Japan to Reaffirm Demining Support for Ukraine at International Conference

The Yomiuri Shimbun
Foreign Minister Yoshimasa Hayashi, right, and his Croatian counterpart Gordan Grlic Radman hold a joint press conference in Tokyo in July.

The Japanese government is stepping up its efforts to assist Ukraine in removing landmines that have been laid by Russian forces in the country.

Russian forces have laid a large number of landmines in Ukraine, mainly in occupied areas.

Landmines have also caused serious damage after many were unearthed and dispersed by floodwaters after the collapse in June of the Kakhovka dam, located in the Kherson region of southern Ukraine.

To emphasize its support, the Japanese government is planning to send a high-ranking official to the International Donor Conference on Humanitarian Demining in Ukraine that will be hosted by the Croatian government in Zagreb on Oct. 11 and 12.

Attendees are expected to discuss measures to mobilize additional support and resources from the International community to assist in the removal of landmines.

Croatia is itself still struggling to clear landmines that are still present since the civil war in the 1990s.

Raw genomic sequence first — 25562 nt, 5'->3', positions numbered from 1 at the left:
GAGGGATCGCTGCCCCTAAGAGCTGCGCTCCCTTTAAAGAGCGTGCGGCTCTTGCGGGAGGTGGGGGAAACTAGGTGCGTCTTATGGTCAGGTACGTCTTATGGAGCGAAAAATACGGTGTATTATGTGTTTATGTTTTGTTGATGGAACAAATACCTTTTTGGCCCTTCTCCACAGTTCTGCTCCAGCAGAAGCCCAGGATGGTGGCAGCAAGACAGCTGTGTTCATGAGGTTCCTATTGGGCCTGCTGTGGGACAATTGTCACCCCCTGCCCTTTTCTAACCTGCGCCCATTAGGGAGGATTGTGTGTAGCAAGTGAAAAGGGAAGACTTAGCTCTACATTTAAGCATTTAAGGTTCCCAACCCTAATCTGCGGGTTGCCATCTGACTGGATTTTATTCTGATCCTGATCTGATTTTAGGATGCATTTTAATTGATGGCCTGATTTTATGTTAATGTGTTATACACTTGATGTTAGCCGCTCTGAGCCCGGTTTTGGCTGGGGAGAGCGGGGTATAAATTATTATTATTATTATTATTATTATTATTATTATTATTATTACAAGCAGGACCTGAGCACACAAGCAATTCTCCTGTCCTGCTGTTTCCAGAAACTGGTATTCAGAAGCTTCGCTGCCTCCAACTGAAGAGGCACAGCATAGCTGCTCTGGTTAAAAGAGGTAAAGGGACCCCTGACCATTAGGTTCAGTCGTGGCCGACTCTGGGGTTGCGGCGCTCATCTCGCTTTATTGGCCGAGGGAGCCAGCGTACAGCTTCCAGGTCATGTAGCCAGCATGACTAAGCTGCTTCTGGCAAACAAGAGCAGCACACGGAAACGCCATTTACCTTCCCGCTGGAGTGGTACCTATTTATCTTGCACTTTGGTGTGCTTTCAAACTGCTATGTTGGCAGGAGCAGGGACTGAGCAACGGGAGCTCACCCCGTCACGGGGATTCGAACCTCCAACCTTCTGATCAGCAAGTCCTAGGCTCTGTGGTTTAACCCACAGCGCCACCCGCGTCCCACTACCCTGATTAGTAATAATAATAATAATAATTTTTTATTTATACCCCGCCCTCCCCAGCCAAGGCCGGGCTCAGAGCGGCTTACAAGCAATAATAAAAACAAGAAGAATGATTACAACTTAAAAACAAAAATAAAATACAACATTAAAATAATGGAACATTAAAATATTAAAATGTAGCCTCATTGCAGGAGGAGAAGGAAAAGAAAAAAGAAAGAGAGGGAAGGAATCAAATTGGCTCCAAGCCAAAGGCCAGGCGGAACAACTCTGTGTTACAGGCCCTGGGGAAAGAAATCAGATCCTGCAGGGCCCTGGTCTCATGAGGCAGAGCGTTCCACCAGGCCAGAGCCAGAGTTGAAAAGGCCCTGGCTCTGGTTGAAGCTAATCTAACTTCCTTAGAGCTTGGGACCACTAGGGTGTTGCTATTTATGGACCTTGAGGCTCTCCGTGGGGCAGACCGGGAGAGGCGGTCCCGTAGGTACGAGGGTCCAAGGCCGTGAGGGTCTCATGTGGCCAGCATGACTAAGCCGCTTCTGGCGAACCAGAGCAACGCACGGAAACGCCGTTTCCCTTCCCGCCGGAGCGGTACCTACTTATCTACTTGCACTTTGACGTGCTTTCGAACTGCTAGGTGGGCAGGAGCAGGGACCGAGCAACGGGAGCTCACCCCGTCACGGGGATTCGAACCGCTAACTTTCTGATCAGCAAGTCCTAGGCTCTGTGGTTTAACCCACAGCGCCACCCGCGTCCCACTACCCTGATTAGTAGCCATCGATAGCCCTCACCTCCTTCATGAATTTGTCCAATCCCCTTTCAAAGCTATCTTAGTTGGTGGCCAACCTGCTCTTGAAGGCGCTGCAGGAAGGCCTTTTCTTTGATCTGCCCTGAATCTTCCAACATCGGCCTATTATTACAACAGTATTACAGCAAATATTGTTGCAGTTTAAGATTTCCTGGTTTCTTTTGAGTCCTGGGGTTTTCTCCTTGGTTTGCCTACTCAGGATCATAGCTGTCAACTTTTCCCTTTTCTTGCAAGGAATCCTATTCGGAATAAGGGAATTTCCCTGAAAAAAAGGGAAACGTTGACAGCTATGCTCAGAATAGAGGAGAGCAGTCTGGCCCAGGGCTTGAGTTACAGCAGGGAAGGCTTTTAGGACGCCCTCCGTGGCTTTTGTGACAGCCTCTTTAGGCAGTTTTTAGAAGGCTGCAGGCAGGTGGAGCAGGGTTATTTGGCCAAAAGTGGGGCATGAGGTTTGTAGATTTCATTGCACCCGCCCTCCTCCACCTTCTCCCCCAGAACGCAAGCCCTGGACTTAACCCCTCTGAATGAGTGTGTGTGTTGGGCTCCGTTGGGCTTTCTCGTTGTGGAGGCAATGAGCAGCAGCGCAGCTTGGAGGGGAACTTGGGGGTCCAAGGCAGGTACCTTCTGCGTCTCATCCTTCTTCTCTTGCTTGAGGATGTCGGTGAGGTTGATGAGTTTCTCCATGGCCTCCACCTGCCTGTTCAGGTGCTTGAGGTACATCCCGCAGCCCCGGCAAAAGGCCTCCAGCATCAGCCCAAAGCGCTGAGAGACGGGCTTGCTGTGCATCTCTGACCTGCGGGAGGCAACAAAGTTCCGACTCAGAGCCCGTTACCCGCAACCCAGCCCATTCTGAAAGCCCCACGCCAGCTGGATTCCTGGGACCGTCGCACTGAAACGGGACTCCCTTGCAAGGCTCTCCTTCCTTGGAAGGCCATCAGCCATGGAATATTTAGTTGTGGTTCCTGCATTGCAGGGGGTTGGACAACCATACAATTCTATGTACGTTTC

On July 21, Croatian Foreign Minister Gordan Grlic Radman met with Foreign Minister Yoshimasa Hayashi in Tokyo and called for Japan to take part in the conference to show its determination to assist in Ukraine’s restoration.

Other countries are looking to Japan, which has undertaken demining activities in Cambodia and other locations for many years and has a high level of technological capability and experience in the field.

In January this year, the Foreign Ministry and the Japan International Cooperation Agency, in collaboration with the Cambodian government, invited officials from Ukraine’s State Emergency Service and provided them with training on how to use mine detectors.

Additional training, in cooperation with Cambodia, took place in July in Poland, which has similar soil to Ukraine.

The Japanese government is expected to explain these efforts at the October conference to reaffirm its stance of supporting Ukraine. Japan has already provided Ukraine with four landmine detectors, and is considering providing additional detectors before the end of this year.

“It will take many years to clear all landmines in the country,” said a senior Foreign Ministry official. “We need to focus on the issue and steadily deal with the work.”